Is there a way of scripting or automatically getting SQL Server 2k to
copy over the last full backup it did and apply this to another
server? Also if we used this method, what would happen to the users
stored in the database? Would I have to keep re-adding them after the
upgrade?

Is there a better way to tackle this problem? All help gratefully
received. We are running SQL Server 2000 Enterprise Edition on a
Windows 2000 Server machine.

Thanks.

Jul 20 '05 #2
Personally I would

1. Identify the tables that you need to report on.
2. Take them over to the reporting server
3. Create triggers on your Source tables and have them capture the data
that is entered, updated or deleted in those tables to a seperate table.
4. Build a DTS package that is fired by the SQL Server Agent every night
that will pick up those changes and migrate them to your reporting server.

This means that you are only taking across the things you need to. Using
the backup and restore method is easy but you will need to possibly unorphan
logins and also even if nothing changes during the day you are still going
to take across the whole database whereas in the other method you wouldn't.

Just my 0.02

--

----------------------------
Allan Mitchell (Microsoft SQL Server MVP)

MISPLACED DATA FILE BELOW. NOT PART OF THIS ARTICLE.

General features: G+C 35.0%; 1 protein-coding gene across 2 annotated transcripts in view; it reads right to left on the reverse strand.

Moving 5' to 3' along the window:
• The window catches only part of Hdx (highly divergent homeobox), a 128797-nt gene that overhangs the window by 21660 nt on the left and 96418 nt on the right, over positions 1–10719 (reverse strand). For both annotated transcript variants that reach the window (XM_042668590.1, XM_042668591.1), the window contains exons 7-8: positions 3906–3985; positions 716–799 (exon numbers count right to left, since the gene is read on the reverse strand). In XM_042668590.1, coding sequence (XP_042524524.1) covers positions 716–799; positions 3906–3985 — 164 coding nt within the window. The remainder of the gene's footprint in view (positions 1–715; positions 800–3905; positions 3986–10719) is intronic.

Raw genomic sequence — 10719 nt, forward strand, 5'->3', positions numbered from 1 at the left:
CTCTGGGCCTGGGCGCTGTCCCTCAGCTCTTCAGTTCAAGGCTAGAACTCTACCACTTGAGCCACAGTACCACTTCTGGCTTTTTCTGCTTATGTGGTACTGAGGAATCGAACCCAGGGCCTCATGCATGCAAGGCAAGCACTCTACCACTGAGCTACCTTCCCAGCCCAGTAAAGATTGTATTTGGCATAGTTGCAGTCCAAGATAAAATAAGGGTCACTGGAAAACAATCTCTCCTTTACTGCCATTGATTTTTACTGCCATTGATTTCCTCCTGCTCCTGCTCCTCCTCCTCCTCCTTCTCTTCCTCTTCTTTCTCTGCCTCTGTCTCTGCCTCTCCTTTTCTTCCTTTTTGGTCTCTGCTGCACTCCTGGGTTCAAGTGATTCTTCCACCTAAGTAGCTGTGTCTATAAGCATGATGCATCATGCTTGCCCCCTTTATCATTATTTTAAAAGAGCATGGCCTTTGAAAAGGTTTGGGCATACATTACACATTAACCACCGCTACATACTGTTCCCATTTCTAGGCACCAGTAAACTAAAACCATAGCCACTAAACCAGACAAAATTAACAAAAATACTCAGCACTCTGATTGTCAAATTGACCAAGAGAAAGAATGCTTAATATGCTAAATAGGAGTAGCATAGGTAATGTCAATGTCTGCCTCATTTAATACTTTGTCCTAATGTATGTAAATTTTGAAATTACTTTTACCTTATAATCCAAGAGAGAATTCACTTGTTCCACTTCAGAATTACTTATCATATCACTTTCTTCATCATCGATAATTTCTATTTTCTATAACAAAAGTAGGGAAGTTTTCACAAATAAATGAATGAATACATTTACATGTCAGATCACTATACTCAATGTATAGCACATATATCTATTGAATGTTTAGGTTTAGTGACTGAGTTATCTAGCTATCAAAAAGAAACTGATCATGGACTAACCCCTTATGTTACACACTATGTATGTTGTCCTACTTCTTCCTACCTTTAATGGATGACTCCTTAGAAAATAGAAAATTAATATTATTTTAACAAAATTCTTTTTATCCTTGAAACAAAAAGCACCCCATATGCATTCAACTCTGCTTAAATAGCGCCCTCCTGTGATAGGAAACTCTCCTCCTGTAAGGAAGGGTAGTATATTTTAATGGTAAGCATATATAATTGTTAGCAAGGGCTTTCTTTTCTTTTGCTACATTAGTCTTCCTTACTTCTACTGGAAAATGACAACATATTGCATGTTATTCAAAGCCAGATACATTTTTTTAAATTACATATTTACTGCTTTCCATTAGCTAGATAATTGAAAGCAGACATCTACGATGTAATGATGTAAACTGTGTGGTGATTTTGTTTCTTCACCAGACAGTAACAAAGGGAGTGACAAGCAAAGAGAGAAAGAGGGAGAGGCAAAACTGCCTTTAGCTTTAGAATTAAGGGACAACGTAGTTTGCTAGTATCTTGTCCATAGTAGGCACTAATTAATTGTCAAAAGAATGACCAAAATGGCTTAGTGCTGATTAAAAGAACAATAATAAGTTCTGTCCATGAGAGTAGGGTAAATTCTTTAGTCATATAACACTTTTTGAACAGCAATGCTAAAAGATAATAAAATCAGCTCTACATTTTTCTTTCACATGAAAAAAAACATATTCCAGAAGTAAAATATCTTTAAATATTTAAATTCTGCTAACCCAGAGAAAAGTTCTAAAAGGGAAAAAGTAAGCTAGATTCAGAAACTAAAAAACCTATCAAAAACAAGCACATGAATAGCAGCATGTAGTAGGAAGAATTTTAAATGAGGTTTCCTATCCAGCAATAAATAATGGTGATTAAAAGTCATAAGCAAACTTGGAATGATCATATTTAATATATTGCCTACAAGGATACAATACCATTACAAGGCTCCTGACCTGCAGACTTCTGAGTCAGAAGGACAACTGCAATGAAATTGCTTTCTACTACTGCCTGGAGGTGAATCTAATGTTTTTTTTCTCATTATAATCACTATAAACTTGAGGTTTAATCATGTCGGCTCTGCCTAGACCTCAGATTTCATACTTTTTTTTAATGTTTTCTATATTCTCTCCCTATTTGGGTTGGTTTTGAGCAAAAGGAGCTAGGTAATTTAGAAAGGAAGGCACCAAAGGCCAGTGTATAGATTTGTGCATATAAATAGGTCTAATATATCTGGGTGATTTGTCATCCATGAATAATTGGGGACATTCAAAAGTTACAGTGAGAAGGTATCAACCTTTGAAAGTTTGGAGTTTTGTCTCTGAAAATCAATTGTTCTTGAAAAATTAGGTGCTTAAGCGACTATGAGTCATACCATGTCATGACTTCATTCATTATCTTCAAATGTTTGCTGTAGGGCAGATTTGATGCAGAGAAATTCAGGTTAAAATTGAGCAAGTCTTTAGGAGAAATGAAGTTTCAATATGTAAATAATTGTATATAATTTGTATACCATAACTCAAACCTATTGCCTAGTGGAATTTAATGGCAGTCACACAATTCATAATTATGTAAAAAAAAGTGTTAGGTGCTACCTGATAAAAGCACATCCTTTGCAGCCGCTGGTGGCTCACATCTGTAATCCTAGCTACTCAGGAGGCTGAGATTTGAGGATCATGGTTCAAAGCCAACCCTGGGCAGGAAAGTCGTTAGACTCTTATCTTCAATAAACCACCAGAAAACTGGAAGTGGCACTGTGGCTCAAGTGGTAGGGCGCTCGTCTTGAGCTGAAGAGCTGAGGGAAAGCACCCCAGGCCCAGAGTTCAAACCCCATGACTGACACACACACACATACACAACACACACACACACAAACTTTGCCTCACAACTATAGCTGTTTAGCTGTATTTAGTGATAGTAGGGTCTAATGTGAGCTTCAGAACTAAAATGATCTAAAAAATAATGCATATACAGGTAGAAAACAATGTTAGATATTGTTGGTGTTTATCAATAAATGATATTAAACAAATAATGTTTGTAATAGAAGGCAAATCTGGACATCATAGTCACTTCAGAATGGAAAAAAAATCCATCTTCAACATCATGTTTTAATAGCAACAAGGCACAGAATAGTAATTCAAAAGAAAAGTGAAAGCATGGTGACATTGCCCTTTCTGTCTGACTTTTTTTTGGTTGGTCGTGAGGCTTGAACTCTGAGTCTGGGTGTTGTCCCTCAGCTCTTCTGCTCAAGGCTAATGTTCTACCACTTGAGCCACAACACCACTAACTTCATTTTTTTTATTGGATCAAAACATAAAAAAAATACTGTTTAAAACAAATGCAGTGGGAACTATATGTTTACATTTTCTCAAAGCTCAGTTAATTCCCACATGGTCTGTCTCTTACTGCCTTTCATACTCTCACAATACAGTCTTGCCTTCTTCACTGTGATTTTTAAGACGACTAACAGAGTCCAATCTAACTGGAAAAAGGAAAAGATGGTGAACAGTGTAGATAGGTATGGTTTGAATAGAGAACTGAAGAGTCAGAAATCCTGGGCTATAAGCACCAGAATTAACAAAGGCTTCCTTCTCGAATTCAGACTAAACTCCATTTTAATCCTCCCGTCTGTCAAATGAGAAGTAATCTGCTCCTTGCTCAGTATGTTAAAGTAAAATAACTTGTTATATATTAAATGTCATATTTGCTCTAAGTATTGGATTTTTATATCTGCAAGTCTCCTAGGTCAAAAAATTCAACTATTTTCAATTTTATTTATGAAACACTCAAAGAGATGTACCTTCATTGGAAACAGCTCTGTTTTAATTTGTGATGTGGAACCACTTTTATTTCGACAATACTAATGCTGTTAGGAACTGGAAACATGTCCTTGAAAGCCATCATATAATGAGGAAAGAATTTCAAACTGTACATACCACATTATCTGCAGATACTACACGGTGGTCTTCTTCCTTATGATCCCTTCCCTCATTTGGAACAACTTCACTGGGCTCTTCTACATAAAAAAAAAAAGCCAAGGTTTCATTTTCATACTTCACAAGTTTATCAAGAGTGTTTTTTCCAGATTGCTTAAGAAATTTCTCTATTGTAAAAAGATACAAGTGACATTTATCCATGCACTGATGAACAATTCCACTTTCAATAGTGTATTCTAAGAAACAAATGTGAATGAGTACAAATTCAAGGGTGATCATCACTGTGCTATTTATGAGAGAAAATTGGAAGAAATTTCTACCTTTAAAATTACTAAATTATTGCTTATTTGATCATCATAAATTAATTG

MCSE,MCDBA
www.SQLDTS.com
I support PASS - the definitive, global community
for SQL Server professionals - http://www.sqlpass.org

"Jonathan" <ni**********@yahoo.co.uk> wrote in message
news:9d**************************@posting.google.c om...
We have a production database, but due to the crippling load of some
reporting tools, we are looking to have a separate reporting database.
Due to it's nature, the reporting database doesn't need to be as up
to date as the master, perhaps it could be refreshed every evening?

What I wish to know is the best way to go about this. Replicating a
whole database seems excessive as there are 7000+ tables and we don't
need it so closely matching the production database. Log shipping
also seems out as we need the reporting database to be highly
available and if we keep applying transaction logs ever 15 minutes or
so, we need to kick all the users out.